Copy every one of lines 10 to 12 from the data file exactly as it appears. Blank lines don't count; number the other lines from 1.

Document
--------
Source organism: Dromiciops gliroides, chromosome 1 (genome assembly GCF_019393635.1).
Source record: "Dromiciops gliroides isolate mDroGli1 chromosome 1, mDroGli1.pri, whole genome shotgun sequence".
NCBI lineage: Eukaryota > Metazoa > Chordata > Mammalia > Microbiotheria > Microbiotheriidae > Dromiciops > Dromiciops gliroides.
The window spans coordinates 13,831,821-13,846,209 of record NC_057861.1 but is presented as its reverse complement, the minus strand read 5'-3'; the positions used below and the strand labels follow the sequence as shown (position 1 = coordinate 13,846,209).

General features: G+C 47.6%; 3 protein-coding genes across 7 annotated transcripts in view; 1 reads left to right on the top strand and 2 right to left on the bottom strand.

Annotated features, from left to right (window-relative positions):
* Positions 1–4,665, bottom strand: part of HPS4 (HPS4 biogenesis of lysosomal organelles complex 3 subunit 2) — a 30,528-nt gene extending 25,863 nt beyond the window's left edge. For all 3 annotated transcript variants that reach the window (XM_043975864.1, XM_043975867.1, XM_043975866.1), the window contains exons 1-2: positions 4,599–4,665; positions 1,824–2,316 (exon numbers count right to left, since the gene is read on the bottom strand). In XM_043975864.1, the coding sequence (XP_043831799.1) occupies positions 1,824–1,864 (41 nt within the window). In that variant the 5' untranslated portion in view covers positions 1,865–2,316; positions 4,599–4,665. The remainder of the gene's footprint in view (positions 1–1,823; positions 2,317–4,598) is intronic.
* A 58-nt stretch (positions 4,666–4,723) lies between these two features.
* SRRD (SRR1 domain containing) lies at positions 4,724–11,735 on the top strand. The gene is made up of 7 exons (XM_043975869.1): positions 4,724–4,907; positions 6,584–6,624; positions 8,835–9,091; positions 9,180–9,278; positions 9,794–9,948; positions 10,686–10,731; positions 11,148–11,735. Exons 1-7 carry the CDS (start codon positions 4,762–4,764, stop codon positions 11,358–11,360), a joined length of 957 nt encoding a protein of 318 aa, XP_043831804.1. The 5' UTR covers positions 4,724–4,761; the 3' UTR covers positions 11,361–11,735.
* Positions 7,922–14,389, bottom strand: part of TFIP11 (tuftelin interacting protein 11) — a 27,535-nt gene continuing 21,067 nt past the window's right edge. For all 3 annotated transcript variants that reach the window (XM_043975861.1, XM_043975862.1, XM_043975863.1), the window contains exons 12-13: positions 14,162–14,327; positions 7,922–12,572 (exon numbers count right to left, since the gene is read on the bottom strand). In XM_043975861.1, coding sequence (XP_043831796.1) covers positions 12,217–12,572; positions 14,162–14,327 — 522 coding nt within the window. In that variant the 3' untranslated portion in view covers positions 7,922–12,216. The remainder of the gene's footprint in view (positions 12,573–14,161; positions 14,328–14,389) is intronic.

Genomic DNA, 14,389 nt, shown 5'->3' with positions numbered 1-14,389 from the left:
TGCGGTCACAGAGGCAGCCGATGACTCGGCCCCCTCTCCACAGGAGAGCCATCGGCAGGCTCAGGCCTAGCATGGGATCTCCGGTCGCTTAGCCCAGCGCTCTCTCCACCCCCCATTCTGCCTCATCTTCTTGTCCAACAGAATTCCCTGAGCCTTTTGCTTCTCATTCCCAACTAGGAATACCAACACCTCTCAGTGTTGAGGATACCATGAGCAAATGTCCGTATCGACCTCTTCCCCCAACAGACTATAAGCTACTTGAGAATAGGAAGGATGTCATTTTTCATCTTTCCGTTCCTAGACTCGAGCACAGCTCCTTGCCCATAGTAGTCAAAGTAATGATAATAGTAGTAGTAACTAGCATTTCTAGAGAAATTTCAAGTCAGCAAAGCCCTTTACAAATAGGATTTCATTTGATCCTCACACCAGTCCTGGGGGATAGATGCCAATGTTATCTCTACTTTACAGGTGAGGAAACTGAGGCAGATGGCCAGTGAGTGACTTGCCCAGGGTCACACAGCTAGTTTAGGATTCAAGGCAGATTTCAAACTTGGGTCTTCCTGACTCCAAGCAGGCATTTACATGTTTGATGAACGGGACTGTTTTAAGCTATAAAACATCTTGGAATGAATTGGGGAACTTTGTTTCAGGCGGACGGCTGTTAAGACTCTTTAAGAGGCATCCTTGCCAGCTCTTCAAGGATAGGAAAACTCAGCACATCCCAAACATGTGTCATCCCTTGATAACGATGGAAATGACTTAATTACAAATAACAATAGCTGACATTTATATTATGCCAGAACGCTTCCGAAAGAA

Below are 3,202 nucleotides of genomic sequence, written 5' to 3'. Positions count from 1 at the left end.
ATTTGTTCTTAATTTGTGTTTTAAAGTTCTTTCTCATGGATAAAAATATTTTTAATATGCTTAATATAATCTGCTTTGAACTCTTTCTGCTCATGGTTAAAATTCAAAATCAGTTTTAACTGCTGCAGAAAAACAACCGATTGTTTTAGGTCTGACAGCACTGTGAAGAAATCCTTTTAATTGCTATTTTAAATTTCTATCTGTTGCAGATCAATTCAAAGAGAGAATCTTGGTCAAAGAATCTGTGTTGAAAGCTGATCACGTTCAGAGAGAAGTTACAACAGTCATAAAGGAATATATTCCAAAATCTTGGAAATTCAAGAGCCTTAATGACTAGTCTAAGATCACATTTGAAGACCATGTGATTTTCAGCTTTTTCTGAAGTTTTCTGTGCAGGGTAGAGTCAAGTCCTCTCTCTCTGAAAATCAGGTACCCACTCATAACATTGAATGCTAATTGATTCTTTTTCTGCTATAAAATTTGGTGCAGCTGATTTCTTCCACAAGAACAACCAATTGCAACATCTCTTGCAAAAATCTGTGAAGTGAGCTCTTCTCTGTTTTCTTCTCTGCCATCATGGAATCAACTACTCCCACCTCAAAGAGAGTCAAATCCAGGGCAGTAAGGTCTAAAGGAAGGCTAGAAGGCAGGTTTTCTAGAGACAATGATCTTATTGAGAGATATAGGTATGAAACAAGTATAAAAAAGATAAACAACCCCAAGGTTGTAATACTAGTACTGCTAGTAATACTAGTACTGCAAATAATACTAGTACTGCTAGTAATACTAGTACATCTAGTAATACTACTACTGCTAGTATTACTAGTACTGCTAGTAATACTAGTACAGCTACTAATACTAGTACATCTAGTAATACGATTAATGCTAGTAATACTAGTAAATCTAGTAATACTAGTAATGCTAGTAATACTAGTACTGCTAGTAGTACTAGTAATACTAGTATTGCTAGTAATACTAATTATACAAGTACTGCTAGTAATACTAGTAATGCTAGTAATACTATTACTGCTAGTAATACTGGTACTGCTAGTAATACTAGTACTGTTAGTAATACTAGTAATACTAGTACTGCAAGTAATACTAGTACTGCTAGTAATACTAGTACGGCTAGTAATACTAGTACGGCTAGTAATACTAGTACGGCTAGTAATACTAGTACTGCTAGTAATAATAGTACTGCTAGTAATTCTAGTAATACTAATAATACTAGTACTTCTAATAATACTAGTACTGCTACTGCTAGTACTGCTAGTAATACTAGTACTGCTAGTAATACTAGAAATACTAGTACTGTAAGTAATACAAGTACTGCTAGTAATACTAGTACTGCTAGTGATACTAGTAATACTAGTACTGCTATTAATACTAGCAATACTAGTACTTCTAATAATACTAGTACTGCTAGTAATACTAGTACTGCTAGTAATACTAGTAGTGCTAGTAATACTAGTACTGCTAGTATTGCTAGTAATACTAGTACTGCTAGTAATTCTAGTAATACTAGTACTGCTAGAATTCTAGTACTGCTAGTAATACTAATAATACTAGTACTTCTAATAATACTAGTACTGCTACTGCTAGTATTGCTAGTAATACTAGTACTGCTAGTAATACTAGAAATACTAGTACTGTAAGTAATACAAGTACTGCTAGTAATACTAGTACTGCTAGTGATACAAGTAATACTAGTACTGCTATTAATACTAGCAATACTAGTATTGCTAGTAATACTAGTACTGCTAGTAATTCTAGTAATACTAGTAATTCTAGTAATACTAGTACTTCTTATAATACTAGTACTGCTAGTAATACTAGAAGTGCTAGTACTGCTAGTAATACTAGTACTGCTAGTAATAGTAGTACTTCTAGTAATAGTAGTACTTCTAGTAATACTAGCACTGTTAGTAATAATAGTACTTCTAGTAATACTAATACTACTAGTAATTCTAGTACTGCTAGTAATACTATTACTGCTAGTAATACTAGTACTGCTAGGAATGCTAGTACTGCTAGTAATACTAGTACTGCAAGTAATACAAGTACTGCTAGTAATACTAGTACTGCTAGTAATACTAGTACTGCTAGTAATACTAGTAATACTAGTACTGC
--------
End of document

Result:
* Positions 7,922–14,389, bottom strand: part of TFIP11 (tuftelin interacting protein 11) — a 27,535-nt gene continuing 21,067 nt past the window's right edge. For all 3 annotated transcript variants that reach the window (XM_043975861.1, XM_043975862.1, XM_043975863.1), the window contains exons 12-13: positions 14,162–14,327; positions 7,922–12,572 (exon numbers count right to left, since the gene is read on the bottom strand). In XM_043975861.1, coding sequence (XP_043831796.1) covers positions 12,217–12,572; positions 14,162–14,327 — 522 coding nt within the window. In that variant the 3' untranslated portion in view covers positions 7,922–12,216. The remainder of the gene's footprint in view (positions 12,573–14,161; positions 14,328–14,389) is intronic.

Genomic DNA, 14,389 nt, shown 5'->3' with positions numbered 1-14,389 from the left:
TGCGGTCACAGAGGCAGCCGATGACTCGGCCCCCTCTCCACAGGAGAGCCATCGGCAGGCTCAGGCCTAGCATGGGATCTCCGGTCGCTTAGCCCAGCGCTCTCTCCACCCCCCATTCTGCCTCATCTTCTTGTCCAACAGAATTCCCTGAGCCTTTTGCTTCTCATTCCCAACTAGGAATACCAACACCTCTCAGTGTTGAGGATACCATGAGCAAATGTCCGTATCGACCTCTTCCCCCAACAGACTATAAGCTACTTGAGAATAGGAAGGATGTCATTTTTCATCTTTCCGTTCCTAGACTCGAGCACAGCTCCTTGCCCATAGTAGTCAAAGTAATGATAATAGTAGTAGTAACTAGCATTTCTAGAGAAATTTCAAGTCAGCAAAGCCCTTTACAAATAGGATTTCATTTGATCCTCACACCAGTCCTGGGGGATAGATGCCAATGTTATCTCTACTTTACAGGTGAGGAAACTGAGGCAGATGGCCAGTGAGTGACTTGCCCAGGGTCACACAGCTAGTTTAGGATTCAAGGCAGATTTCAAACTTGGGTCTTCCTGACTCCAAGCAGGCATTTACATGTTTGATGAACGGGACTGTTTTAAGCTATAAAACATCTTGGAATGAATTGGGGAACTTTGTTTCAGGCGGACGGCTGTTAAGACTCTTTAAGAGGCATCCTTGCCAGCTCTTCAAGGATAGGAAAACTCAGCACATCCCAAACATGTGTCATCCCTTGATAACGATGGAAATGACTTAATTACAAATAACAATAGCTGACATTTATATTATGCCAGAACGCTTCCGAAAGAA